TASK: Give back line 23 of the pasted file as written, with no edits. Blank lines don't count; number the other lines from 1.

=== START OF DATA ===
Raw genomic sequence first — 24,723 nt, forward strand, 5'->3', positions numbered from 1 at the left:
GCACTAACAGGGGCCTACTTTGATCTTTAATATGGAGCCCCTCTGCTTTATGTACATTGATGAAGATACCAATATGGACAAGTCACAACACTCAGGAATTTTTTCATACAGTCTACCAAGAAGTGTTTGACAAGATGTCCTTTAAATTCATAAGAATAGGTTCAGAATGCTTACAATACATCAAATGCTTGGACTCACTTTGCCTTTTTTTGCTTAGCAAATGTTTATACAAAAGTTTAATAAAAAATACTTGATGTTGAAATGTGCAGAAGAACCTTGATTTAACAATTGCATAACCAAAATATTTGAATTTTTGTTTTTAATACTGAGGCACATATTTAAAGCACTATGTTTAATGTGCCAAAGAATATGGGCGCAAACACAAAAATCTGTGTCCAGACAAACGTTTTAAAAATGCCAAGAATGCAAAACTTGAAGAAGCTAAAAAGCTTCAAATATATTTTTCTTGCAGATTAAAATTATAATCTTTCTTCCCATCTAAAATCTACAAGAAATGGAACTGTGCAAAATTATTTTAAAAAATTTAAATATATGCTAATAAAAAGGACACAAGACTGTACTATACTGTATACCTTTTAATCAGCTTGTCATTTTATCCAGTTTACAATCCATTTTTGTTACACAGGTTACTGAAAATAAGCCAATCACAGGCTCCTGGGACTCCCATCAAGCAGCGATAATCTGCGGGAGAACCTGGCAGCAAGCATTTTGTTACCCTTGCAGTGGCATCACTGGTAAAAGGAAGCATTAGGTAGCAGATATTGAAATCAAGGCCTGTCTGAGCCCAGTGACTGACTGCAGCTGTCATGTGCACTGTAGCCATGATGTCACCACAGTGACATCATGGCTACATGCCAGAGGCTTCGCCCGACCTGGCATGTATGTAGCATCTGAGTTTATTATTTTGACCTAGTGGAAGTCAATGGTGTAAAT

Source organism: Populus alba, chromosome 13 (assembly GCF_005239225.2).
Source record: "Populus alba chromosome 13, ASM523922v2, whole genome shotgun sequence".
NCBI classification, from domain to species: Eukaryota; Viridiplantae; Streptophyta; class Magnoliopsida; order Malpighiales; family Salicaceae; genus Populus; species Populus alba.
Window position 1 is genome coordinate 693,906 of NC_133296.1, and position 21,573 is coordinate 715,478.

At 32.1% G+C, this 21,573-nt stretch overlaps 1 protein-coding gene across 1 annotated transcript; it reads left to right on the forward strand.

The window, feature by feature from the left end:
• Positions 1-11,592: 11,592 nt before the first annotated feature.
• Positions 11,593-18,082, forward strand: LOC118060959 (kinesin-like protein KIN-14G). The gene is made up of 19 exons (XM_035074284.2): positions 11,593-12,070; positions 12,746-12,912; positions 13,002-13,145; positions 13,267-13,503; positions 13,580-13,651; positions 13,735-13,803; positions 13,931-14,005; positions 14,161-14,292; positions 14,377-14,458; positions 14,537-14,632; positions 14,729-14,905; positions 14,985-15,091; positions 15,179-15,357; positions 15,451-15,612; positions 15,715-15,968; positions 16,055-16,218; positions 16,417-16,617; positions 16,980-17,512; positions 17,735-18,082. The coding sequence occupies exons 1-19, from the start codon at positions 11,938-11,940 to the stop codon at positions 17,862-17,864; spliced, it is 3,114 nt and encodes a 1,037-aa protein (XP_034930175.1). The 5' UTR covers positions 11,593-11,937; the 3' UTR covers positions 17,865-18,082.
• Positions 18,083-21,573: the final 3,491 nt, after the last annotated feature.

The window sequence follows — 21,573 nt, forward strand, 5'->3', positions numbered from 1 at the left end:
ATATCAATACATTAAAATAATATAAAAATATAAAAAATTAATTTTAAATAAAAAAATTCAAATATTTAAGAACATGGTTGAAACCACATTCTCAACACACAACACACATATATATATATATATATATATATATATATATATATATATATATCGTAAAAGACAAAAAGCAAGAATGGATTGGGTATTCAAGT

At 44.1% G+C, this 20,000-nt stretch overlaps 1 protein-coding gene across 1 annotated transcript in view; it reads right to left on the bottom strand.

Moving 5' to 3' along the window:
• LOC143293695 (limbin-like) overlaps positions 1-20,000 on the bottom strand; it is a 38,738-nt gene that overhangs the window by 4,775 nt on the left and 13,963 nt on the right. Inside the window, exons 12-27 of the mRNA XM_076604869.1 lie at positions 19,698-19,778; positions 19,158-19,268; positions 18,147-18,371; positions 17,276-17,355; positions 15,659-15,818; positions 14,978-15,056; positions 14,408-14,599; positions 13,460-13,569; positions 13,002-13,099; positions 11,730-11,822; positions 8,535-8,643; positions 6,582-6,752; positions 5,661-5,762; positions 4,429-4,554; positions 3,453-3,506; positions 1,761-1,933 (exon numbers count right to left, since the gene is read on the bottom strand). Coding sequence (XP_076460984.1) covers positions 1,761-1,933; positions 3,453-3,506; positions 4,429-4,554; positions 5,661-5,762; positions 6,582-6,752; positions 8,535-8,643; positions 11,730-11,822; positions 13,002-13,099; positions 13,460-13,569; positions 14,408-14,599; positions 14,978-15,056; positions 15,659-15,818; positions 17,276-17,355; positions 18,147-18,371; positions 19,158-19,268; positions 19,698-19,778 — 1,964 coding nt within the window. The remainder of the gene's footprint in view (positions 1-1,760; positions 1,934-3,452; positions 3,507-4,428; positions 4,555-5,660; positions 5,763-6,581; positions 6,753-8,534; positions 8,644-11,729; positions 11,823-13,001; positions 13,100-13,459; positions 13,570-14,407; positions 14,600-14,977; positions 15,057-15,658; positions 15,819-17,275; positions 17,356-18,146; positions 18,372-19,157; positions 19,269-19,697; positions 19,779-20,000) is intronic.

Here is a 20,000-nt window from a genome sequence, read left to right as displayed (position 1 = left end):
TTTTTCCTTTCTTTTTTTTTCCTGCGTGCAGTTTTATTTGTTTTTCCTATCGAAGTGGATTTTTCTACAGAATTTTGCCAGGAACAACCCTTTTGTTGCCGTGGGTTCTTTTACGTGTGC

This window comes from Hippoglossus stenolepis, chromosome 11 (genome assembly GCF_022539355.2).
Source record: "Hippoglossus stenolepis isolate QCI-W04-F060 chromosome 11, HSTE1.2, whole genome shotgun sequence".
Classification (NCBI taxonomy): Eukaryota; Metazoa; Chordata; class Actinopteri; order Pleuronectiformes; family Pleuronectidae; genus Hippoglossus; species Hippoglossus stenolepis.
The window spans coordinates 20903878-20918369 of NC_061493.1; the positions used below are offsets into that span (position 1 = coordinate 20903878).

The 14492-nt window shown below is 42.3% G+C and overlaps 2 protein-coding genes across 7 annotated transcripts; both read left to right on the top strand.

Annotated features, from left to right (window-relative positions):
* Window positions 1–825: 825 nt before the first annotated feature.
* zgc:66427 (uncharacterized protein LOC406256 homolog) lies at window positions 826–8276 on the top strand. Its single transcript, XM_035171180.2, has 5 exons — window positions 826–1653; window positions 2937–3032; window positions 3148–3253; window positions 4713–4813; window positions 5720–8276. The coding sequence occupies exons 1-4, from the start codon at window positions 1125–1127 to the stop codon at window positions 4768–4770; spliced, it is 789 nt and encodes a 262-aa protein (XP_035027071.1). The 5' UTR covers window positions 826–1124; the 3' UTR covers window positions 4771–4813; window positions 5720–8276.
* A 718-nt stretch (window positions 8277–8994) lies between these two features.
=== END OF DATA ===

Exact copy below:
The 14492-nt window shown below is 42.3% G+C and overlaps 2 protein-coding genes across 7 annotated transcripts; both read left to right on the top strand.